Should You Pay a Charged Off AMEX Account?

by Robert Lee ; Updated July 27, 2017

AMEX, also known as American Express, is a bank holding company that issues credit and charge cards to people around the world. American Express cards are carried by consumers, small business owners and corporate employees. The person whose name appears on the account usually is responsible for payment, even if the card is issued through a company. Charge-offs on American Express accounts occur after several months of missed payments. However, the charge-off is only for internal accounting purposes, as the account is closed and placed for collection. The account holder remains responsible for the debt after the account is charged off.

Moral Obligation

Many people feel a moral obligation to pay a charged-off American Express account. The company is known for outstanding customer service, and provides account holders with a variety of benefits. A charge-off on the account causes American Express to lose money if debt collection efforts are not successful. American Express encourages customers with charged-off accounts to pay the bill in order to end collection efforts.

Statute of Limitations

The threat of a lawsuit is another good reason to pay a charged off American Express account. State statute of limitation laws limit how long American Express and other companies have to seek civil judgments for unpaid debt, but the average is about six years. After that the debt is considered too old for consideration by the court system. Some people may elect not to pay charged off American Express accounts that are beyond their state's statute of limitations. Other collection efforts, such as letters sent through the mail, can continue, but without the threat of a lawsuit American Express has few resources for collecting an old debt.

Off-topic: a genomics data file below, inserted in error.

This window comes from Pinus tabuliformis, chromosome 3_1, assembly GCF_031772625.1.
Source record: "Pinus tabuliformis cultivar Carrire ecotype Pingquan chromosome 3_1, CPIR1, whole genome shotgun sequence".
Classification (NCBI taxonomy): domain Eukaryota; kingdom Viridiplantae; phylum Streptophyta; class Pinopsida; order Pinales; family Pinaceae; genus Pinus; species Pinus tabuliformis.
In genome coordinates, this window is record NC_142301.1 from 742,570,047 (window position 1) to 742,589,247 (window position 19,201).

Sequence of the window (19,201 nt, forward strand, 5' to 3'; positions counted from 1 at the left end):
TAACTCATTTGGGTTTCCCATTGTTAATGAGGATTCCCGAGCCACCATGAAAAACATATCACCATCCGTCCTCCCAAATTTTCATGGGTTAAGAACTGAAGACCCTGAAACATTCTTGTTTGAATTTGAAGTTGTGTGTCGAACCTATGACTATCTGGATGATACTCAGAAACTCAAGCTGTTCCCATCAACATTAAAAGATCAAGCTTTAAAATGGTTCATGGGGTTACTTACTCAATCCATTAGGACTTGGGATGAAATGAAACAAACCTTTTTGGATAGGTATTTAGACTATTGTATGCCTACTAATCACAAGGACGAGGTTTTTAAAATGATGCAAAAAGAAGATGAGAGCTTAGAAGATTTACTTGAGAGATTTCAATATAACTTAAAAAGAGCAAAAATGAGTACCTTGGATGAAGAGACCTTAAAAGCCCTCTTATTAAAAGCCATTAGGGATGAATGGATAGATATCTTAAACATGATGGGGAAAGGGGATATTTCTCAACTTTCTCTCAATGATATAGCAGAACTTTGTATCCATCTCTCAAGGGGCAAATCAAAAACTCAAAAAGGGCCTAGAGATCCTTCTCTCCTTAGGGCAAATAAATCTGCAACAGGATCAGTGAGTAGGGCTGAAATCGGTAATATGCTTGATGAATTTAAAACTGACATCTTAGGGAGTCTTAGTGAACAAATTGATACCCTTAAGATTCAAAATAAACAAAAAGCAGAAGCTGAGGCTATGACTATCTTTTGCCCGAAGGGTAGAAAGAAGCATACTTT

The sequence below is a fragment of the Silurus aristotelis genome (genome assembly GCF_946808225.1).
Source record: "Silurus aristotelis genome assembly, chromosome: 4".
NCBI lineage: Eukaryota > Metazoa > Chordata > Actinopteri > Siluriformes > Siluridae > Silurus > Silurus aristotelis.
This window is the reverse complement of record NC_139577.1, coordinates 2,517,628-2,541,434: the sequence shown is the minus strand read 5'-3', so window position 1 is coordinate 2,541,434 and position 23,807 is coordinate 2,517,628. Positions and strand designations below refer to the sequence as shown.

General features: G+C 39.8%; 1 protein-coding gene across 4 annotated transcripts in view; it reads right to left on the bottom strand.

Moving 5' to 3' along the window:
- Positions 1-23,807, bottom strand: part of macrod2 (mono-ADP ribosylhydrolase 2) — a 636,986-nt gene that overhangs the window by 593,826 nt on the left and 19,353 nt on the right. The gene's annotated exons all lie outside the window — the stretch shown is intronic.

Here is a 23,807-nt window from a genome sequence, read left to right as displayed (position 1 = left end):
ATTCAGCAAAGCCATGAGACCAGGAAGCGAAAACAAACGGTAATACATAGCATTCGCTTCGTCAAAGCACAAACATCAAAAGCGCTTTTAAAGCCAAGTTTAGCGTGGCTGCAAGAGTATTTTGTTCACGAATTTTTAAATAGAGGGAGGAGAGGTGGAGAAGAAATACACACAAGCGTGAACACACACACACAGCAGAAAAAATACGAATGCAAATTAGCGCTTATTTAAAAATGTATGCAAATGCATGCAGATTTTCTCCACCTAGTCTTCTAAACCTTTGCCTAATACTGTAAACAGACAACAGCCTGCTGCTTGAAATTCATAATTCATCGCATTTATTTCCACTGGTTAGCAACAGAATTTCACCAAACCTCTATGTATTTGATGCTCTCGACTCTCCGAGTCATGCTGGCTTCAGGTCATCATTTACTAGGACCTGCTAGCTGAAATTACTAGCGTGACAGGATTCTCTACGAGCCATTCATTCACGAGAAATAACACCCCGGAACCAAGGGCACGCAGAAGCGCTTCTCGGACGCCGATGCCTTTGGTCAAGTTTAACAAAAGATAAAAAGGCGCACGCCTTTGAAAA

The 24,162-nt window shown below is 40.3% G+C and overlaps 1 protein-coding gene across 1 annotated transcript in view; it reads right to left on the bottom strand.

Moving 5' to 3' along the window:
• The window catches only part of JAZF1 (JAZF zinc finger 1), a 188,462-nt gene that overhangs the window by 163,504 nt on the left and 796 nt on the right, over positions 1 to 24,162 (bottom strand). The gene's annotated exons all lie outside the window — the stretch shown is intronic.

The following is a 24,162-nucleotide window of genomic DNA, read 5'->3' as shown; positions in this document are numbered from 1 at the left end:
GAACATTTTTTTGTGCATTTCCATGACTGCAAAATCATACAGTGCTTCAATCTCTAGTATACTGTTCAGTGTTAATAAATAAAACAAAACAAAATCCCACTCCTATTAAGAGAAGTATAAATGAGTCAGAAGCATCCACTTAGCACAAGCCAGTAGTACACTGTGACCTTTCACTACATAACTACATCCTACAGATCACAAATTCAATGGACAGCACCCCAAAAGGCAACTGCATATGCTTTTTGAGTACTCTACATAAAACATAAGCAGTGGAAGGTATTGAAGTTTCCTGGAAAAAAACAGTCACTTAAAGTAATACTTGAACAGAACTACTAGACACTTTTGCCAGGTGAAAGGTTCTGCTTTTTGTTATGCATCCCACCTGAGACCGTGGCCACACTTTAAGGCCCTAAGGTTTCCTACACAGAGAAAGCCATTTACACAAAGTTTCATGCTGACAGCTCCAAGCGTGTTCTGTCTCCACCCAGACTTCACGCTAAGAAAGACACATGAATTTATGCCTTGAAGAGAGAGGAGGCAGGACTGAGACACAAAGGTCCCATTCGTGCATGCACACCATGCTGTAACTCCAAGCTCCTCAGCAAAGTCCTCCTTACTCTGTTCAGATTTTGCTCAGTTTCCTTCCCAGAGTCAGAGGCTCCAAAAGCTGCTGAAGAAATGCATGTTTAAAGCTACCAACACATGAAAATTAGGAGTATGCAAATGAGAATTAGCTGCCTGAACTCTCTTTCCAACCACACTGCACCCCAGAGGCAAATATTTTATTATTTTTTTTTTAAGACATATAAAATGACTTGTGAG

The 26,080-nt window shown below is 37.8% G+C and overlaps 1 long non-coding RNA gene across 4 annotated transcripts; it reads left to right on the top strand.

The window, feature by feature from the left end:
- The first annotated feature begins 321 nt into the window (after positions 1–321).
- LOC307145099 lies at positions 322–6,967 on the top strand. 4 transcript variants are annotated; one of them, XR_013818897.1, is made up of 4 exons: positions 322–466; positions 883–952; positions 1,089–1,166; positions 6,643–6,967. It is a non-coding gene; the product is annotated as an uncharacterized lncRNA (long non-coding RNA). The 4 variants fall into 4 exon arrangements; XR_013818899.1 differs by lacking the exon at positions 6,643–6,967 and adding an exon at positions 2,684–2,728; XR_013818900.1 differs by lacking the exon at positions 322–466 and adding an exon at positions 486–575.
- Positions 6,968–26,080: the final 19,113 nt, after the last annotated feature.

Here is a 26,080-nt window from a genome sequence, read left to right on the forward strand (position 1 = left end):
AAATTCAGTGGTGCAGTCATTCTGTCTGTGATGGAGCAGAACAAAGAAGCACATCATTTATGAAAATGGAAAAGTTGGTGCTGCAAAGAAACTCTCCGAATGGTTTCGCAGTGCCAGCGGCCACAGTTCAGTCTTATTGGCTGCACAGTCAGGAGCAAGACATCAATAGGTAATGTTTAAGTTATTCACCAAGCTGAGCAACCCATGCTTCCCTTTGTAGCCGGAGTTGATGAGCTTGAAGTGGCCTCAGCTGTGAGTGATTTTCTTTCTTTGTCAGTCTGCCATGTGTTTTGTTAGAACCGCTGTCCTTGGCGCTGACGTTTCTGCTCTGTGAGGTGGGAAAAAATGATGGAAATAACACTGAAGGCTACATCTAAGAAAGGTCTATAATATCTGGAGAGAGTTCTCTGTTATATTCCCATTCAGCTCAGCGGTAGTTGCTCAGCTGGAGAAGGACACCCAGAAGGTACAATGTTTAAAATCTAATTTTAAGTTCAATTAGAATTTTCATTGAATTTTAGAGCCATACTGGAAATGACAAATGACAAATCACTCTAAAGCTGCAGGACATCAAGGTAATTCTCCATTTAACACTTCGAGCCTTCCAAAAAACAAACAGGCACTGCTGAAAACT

Credit Reports

American Express reports to the major credit reporting bureaus, with charged off accounts listed on credit reports. Charge-offs are considered a very negative credit event and cause significant damage to credit scores. However, the impact lessens as the listing ages, and negative credit information is removed from credit reports after seven years. Some people may feel no incentive to pay a charged off American Express account that is beyond their state's statute of limitations and is no longer appearing on credit reports.

Changing Jobs

Some people may elect to pay an American Express charge-off after taking a new job -- even if the old debt is no longer eligible for court action or is listed on credit reports. For example, the new employer may expect certain employees to apply for corporate American Express cards. However, an unpaid account from a previous charge-off makes the employee ineligible, possibly causing embarrassment as well.

About the Author

Robert Lee has been an entrepreneur and writer with a background in starting small businesses since 1974. He has written for various websites and for several daily and community newspapers on a wide variety of topics, including business, the Internet economy and more. He studied English in college and earned a Bachelor of Arts in liberal arts from Governor's State University.